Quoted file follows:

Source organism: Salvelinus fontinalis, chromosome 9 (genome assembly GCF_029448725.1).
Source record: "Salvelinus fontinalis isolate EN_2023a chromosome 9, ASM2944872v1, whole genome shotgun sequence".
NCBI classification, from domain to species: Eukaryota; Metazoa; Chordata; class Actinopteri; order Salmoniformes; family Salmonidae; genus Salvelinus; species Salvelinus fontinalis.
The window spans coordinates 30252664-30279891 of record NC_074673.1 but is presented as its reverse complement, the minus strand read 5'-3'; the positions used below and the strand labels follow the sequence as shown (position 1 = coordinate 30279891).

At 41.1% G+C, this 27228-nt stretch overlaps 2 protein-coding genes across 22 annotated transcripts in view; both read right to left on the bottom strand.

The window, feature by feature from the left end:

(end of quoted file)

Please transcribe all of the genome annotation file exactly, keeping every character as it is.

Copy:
Source organism: Salvelinus fontinalis, chromosome 9 (genome assembly GCF_029448725.1).
Source record: "Salvelinus fontinalis isolate EN_2023a chromosome 9, ASM2944872v1, whole genome shotgun sequence".
NCBI classification, from domain to species: Eukaryota; Metazoa; Chordata; class Actinopteri; order Salmoniformes; family Salmonidae; genus Salvelinus; species Salvelinus fontinalis.
The window spans coordinates 30252664-30279891 of record NC_074673.1 but is presented as its reverse complement, the minus strand read 5'-3'; the positions used below and the strand labels follow the sequence as shown (position 1 = coordinate 30279891).

At 41.1% G+C, this 27228-nt stretch overlaps 2 protein-coding genes across 22 annotated transcripts in view; both read right to left on the bottom strand.

The window, feature by feature from the left end: